When Should You Get Your Eyes Checked

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Experts recommend that everyone get an eye exam every two years, even if they think they have perfect vision. In addition to being the “windows to the soul,” your eyes are also the windows to your overall health, as they indicate a range of ailments—both directly related to your eyes and more general health. The blood vessels at the back of the eye can reveal a lot about what’s going on in your body, and many diseases are actually first discovered during a routine eye exam before the patient even starts experiencing any symptoms. Below are some of the most common conditions unexpectedly discovered during routine eye exams:

When Should You Get Your Eyes Checked

High cholesterol is often associated with cardiovascular problems and stroke, so early detection is crucial. There is a strong flow of blood in the back of the eye, which often reveals a large amount of cholesterol. This is a sign of high cholesterol, as are changes in the pattern of the eye’s veins and arteries. Any significant changes in these are usually associated with an increase in cholesterol, and because symptoms are minimal, people often find they are at risk at a routine eye exam. Conditions that affect the brain often show up in the eyes first, highlighting the importance of regular eye exams.

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High blood pressure is a very common condition, affecting a third of British adults. Like high cholesterol, it often has few noticeable symptoms, but can lead to stroke, heart disease and vascular dementia. Signs of high blood pressure can be seen in the eye by looking at the strength of the blood in the blood vessels of the retina. This sometimes causes bleeding behind the eye, which restricts the function of the retina and impairs vision.

Most of us know that arthritis is inflammation of the joints, but there are actually other forms that can affect the eyes. It causes them to swell and, although the patient may not notice it, it can be detected during an eye examination. In the long term, eye arthritis can begin to slowly destroy a patient’s vision if not treated as soon as possible.

Although not currently confirmed, research is underway to investigate the links between changes in the retinal vessels and the development of Alzheimer’s disease. Researchers believe they can detect warning signs and even differentiate between different types of dementia from images in computer software.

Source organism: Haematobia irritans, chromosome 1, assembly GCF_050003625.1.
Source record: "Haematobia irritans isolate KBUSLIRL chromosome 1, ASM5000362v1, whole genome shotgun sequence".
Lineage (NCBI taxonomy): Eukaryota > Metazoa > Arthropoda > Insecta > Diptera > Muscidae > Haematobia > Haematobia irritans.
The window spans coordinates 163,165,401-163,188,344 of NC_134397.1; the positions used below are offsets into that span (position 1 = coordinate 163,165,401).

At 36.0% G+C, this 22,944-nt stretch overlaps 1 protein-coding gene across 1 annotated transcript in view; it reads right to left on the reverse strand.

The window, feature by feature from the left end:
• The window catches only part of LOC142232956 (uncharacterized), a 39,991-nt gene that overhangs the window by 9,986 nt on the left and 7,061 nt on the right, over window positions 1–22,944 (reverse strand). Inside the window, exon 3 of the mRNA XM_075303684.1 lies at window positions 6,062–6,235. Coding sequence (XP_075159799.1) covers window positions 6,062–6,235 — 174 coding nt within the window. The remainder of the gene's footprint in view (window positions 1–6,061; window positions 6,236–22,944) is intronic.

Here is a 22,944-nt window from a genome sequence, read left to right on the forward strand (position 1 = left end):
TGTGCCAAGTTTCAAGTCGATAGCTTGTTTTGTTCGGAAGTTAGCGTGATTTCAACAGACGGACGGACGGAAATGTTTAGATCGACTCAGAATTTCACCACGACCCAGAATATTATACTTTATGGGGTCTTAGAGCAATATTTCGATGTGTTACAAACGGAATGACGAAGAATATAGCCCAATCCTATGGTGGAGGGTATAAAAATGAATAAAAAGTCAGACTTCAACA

There are 4 million people in the UK with diabetes and up to 750,000 undiagnosed people. Diabetes can cause many eye diseases, one of which is diabetic retinopathy. This is where problems with the small blood vessels behind the eye occur, such as small leaks from damaged blood vessels. Without treatment, this can lead to blindness. In fact, diabetes is the leading cause of vision loss among working-age people. Often, the first signs of diabetes are seen during a routine eye exam, and since diabetic retinopathy is treatable, the sooner the diagnosis is made, the better. Of course, the diagnosis also means that it is possible to treat diabetes as a whole, thereby avoiding organ damage and other serious complications.

National Eye Health Week Highlights Disturbing Extent Of Problem

Brain tumors are often detected during routine eye exams. The back of the eye is also part of the brain, so pressure from the tumor can cause the optic nerve to swell. The blood flow the eye receives is large – relative to its overall size – which means that certain types of tumors can spread there quickly. They would be re-discovered during a routine eye examination and are particularly important as the patient often has no other symptoms.

More children are becoming myopic (nearsighted) than ever before, and it appears to be happening at an earlier stage in their development. The earlier a child develops myopia, the greater the ability for it to worsen in later years, throughout childhood and into adulthood. This can lead to cataracts, glaucoma and retinal detachment, but the sooner it is discovered, the sooner measures can be taken to control myopia. This slows the progression of myopia and reduces overall future risks. Poor vision in children also affects their learning at school and can hinder their participation in sports and other activities. Eye tests are important at any age, but especially for children, to identify and treat congenital problems early.